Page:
• Customers Visiting On November
    Nov 08 , 2019

    Customers Visiting On November

    Italy Customer Visiting On November 6th, We have our Italy customer Andrea with his colleages visting our factory. We had the meeting talking about TFT LCD Displays for small size 3.5''-4.3''. Customer visited our workshop, tested our samples,  confirmed the project details: price, lead time etc. Order will be confirm after they back to Italy and test on their product. The main products relate to: 3.5'' standard TFT LCD Display, 3.5'' touch screen display, 3.5'' TN Display, 3.5'' IPS LCD Display, 4.3'' touch panel screen and 4.3'' customized display
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  • Customers Visiting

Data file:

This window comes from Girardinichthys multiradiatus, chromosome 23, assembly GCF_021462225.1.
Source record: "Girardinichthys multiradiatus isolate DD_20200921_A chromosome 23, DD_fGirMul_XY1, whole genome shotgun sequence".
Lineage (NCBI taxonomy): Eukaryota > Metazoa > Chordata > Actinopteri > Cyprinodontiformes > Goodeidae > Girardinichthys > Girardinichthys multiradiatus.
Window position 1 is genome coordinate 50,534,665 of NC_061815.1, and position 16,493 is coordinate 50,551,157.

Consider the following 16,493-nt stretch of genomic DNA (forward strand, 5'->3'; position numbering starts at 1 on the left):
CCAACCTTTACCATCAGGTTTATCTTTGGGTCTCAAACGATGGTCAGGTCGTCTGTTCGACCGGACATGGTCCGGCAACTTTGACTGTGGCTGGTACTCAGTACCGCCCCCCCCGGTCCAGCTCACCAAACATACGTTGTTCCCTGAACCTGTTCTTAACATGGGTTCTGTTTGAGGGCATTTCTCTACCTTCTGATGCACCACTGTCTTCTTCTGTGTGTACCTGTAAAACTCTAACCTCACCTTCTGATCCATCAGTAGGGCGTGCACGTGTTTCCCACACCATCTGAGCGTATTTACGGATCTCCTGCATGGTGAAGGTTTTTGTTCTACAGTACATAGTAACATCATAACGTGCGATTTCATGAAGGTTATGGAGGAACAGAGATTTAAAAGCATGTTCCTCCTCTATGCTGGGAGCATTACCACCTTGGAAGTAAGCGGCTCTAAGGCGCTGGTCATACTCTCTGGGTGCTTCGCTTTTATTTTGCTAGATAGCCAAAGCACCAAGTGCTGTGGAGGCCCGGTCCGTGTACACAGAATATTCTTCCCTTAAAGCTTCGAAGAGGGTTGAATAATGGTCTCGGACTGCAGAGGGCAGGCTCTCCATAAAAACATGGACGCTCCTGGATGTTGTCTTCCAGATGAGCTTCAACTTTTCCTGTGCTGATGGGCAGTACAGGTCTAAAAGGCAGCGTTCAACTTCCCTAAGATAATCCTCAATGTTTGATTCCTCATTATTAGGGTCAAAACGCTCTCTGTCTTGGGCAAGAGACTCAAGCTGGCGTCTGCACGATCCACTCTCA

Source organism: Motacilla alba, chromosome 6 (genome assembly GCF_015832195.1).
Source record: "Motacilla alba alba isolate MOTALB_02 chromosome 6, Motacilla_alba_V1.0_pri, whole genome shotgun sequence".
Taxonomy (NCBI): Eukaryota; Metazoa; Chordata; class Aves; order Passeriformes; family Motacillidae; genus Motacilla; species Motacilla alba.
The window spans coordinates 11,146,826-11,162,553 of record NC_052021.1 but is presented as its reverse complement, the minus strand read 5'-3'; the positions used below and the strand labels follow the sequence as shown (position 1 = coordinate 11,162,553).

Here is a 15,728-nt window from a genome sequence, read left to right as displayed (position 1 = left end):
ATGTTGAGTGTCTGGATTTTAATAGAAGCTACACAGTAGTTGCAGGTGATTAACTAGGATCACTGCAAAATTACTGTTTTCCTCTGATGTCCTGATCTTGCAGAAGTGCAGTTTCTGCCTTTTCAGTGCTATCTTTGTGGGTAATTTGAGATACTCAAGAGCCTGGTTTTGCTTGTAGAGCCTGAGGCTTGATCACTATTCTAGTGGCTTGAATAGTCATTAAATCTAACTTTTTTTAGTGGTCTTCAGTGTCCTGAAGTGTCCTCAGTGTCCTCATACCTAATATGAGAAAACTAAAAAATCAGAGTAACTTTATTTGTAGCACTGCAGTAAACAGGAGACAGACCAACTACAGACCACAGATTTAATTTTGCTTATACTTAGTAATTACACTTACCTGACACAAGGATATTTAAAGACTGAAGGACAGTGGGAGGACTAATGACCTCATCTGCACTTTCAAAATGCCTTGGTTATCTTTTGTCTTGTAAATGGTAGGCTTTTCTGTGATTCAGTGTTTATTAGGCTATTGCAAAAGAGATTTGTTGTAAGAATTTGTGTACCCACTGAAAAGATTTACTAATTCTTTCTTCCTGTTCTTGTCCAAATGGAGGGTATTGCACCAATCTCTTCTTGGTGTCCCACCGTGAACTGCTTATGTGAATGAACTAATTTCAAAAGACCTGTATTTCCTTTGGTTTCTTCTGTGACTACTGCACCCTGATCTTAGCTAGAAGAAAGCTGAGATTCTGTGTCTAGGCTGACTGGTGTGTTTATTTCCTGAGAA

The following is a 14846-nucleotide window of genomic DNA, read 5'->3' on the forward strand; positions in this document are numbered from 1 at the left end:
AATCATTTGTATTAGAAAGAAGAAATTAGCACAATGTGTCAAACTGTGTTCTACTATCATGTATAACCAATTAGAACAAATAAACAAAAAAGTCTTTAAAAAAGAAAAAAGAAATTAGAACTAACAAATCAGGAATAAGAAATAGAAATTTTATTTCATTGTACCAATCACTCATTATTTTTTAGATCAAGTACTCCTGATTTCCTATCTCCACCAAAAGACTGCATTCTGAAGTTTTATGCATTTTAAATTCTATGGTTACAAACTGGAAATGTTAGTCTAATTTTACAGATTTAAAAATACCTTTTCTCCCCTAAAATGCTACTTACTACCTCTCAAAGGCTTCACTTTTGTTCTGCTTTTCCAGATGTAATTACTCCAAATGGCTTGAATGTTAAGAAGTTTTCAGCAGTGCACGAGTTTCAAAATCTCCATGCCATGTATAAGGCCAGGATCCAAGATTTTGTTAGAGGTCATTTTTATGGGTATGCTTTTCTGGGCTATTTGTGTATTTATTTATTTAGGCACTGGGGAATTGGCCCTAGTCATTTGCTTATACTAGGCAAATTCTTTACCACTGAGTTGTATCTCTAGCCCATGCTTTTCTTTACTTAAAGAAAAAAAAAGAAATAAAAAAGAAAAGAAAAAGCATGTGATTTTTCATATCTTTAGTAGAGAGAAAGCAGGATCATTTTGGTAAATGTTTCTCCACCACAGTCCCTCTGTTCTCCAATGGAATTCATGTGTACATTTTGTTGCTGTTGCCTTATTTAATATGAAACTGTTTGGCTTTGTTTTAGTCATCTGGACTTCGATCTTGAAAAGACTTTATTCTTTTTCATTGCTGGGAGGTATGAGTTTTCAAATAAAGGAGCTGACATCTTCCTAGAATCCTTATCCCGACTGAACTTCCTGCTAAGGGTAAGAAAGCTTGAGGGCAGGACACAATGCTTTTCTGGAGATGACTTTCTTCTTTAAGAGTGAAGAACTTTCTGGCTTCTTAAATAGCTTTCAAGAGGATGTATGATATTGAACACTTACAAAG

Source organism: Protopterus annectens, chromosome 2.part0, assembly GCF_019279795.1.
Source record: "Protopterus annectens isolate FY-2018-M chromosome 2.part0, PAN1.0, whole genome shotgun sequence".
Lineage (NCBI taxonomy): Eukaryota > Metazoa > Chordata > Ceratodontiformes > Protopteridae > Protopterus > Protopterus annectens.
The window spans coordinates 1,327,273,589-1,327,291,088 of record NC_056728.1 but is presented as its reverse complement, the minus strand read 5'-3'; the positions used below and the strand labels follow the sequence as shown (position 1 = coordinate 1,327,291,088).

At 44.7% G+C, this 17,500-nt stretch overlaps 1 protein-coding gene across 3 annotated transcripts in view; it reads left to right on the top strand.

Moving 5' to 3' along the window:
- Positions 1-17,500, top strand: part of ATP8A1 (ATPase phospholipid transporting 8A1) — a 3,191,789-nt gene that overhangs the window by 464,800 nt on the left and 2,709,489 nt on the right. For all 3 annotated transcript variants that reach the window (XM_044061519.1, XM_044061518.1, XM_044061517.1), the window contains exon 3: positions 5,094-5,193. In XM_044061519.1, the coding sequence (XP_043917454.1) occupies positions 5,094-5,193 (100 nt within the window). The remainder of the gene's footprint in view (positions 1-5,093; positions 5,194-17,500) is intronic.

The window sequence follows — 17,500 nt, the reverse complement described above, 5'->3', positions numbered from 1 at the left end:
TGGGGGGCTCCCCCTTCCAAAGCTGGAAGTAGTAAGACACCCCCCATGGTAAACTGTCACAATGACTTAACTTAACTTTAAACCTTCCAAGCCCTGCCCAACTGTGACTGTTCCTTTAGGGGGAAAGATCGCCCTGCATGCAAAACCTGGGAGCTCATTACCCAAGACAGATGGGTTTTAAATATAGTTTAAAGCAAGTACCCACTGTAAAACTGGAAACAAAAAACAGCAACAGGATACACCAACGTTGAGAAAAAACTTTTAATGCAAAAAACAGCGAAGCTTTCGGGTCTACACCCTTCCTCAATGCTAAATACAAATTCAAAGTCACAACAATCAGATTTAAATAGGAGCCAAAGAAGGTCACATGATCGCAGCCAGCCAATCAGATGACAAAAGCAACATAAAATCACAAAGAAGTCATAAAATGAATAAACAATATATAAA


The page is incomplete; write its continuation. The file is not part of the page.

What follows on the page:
Oct 17 , 2019

    Customers Visiting

    Russia Customer Visiting from Auguest to October This is a customized project, it takes around 2 months from the first time meeting to order delivery. Our friend Filipp has visited us for 3 times, and very satisfied with our product and service. The second project starts from the second week after first order delivered. Here we would like to share with you of our Customize project management: 1. Inquiry → 2. Engineer analysis → 3. Quotation → 4. Order confirmed → 5. Prepare drawing → 6. Drawing confirmed → 7. Custom Fee → 8. Prepare Samples → 9. Sample Approved → 10. Mass Order production → 11. Delivery
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  • Customers Visiting in September
    Sep 24 , 2019

    Customers Visiting in September